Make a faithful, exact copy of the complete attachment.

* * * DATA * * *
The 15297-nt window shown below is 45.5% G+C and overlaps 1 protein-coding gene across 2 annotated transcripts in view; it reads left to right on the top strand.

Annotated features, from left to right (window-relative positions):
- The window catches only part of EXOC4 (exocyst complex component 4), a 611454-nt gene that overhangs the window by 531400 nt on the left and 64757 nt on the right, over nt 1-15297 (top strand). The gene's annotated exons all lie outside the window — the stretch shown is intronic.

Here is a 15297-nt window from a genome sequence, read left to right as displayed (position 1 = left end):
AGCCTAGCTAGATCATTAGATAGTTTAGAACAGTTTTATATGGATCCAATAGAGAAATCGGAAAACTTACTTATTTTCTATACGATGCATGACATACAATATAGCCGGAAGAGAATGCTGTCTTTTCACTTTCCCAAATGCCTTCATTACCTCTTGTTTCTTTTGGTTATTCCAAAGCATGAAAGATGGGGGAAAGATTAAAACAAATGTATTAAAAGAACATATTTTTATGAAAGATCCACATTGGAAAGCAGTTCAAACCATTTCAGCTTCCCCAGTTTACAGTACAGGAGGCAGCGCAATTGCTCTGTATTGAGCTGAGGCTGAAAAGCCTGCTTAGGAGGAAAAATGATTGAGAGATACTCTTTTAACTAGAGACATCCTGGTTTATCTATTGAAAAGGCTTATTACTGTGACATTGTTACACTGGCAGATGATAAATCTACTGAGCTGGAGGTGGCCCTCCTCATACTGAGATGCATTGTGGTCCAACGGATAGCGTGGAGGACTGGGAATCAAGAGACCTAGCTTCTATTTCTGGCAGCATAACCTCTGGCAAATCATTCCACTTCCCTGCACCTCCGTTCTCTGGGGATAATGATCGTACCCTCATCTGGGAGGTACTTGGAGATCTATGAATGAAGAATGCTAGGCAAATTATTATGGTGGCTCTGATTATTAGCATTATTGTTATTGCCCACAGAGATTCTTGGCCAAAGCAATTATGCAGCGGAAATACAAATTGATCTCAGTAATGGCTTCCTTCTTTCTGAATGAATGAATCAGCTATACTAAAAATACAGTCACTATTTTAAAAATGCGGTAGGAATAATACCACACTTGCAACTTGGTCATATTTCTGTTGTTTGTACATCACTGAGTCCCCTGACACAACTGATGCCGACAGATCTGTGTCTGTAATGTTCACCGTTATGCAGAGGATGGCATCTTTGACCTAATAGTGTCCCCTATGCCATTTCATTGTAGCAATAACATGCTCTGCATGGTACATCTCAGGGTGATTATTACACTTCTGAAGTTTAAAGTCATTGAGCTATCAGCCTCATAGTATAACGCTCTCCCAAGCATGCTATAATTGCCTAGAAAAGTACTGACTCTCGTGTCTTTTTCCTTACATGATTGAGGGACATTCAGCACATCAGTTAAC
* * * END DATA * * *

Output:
The 15297-nt window shown below is 45.5% G+C and overlaps 1 protein-coding gene across 2 annotated transcripts in view; it reads left to right on the top strand.

Annotated features, from left to right (window-relative positions):
- The window catches only part of EXOC4 (exocyst complex component 4), a 611454-nt gene that overhangs the window by 531400 nt on the left and 64757 nt on the right, over nt 1-15297 (top strand). The gene's annotated exons all lie outside the window — the stretch shown is intronic.

Here is a 15297-nt window from a genome sequence, read left to right as displayed (position 1 = left end):
AGCCTAGCTAGATCATTAGATAGTTTAGAACAGTTTTATATGGATCCAATAGAGAAATCGGAAAACTTACTTATTTTCTATACGATGCATGACATACAATATAGCCGGAAGAGAATGCTGTCTTTTCACTTTCCCAAATGCCTTCATTACCTCTTGTTTCTTTTGGTTATTCCAAAGCATGAAAGATGGGGGAAAGATTAAAACAAATGTATTAAAAGAACATATTTTTATGAAAGATCCACATTGGAAAGCAGTTCAAACCATTTCAGCTTCCCCAGTTTACAGTACAGGAGGCAGCGCAATTGCTCTGTATTGAGCTGAGGCTGAAAAGCCTGCTTAGGAGGAAAAATGATTGAGAGATACTCTTTTAACTAGAGACATCCTGGTTTATCTATTGAAAAGGCTTATTACTGTGACATTGTTACACTGGCAGATGATAAATCTACTGAGCTGGAGGTGGCCCTCCTCATACTGAGATGCATTGTGGTCCAACGGATAGCGTGGAGGACTGGGAATCAAGAGACCTAGCTTCTATTTCTGGCAGCATAACCTCTGGCAAATCATTCCACTTCCCTGCACCTCCGTTCTCTGGGGATAATGATCGTACCCTCATCTGGGAGGTACTTGGAGATCTATGAATGAAGAATGCTAGGCAAATTATTATGGTGGCTCTGATTATTAGCATTATTGTTATTGCCCACAGAGATTCTTGGCCAAAGCAATTATGCAGCGGAAATACAAATTGATCTCAGTAATGGCTTCCTTCTTTCTGAATGAATGAATCAGCTATACTAAAAATACAGTCACTATTTTAAAAATGCGGTAGGAATAATACCACACTTGCAACTTGGTCATATTTCTGTTGTTTGTACATCACTGAGTCCCCTGACACAACTGATGCCGACAGATCTGTGTCTGTAATGTTCACCGTTATGCAGAGGATGGCATCTTTGACCTAATAGTGTCCCCTATGCCATTTCATTGTAGCAATAACATGCTCTGCATGGTACATCTCAGGGTGATTATTACACTTCTGAAGTTTAAAGTCATTGAGCTATCAGCCTCATAGTATAACGCTCTCCCAAGCATGCTATAATTGCCTAGAAAAGTACTGACTCTCGTGTCTTTTTCCTTACATGATTGAGGGACATTCAGCACATCAGTTAAC